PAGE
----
With the second type of transplant come incredible complications and the daunting task of finding the donor bone marrow that must replace ours: one needs to find another person whose DNA is identical to ours. The first and most obvious choice, of course, would be a sibling.
However, the chances of finding the identical DNA — HLA typing — that matches your siblings' is only 1:4, and if such a match isn't possible, where do we go?
In Arjan's case, our younger son's HLA typing did not match, and the chances of finding an unrelated donor match were one in a million.
This was the worst possible news we could get, worse than the news of Arjan being diagnosed with Leukaemia.
How does one find an identical HLA typing match in this whole world — where do you start, whom do you turn to?
[Photo: Weill Cornell Medecine]
Discovering stem cell registry
In 2012, there were no substantial HLA typing registries in India unlike in developed countries, which maintain nationwide registries that are linked to the worldwide bone marrow registry.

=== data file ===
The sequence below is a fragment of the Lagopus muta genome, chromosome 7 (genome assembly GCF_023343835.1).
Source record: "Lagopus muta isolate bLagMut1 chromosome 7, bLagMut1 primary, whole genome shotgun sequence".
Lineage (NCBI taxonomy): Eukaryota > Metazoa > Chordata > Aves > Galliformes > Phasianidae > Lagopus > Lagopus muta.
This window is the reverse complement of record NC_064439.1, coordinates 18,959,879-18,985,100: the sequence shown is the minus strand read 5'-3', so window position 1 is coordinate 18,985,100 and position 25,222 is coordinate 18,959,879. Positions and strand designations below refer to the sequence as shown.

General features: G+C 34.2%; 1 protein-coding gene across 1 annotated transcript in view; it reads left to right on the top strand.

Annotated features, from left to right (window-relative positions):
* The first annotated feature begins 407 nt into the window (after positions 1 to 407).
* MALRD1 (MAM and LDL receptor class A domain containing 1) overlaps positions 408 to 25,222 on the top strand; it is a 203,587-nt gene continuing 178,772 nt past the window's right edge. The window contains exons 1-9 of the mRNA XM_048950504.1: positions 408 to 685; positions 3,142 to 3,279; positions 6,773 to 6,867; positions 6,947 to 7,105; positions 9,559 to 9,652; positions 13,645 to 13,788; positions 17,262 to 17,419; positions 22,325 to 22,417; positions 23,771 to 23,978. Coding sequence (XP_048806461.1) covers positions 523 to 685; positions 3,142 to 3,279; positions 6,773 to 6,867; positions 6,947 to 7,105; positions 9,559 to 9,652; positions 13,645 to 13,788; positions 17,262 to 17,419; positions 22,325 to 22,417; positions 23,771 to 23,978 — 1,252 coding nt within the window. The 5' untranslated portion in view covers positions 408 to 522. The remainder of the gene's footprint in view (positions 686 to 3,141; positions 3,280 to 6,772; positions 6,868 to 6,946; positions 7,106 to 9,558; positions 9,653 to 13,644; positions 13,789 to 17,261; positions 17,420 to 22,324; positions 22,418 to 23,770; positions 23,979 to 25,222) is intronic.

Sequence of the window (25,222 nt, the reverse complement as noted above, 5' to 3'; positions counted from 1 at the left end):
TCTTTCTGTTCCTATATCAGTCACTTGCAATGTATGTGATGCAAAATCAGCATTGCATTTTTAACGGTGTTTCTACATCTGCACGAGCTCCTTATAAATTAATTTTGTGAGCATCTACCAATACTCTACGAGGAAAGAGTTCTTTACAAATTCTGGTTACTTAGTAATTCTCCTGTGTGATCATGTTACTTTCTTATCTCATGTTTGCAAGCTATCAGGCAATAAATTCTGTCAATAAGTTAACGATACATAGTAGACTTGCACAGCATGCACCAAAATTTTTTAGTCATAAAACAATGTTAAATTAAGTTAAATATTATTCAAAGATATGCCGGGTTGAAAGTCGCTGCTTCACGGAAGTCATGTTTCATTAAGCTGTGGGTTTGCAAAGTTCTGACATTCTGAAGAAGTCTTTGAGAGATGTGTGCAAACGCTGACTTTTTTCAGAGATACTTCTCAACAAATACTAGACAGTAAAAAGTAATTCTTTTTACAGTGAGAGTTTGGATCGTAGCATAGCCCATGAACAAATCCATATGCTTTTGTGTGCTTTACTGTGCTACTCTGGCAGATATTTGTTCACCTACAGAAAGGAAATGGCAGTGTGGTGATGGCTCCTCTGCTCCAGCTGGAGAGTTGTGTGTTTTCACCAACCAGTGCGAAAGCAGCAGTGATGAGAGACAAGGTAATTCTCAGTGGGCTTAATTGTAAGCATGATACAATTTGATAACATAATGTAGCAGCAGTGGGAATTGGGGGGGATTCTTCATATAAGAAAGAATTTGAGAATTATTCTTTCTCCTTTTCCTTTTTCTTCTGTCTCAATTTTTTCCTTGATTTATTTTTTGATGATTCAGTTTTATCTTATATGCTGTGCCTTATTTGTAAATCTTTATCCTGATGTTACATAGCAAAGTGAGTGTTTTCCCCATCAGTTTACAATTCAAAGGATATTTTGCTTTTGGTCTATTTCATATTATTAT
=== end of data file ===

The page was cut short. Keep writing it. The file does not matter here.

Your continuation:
The doctors guided us to approach All India Institute of Medical Sciences (AIIMS) — while AIIMS did not have a significant registry of its own, it had a membership with the World Marrow Donors Association (WMDA), and hence could do a worldwide search to find an HLA match for Arjan.
However, institutes like AIIMS have become desensitised to the urgency that such cases demand and we got no response from them.
At the time, Datri in Chennai was the sole functioning stem cell registry — it had about 12,000 donors in its data bank, but we did not get a quick response from them either.
Our son's doctors here told us that we were sitting on a "time bomb" — we needed to act swiftly, we could lose no time — and that's when we decided to take Arjan to the US for his further treatment and then, hopefully, a BMT.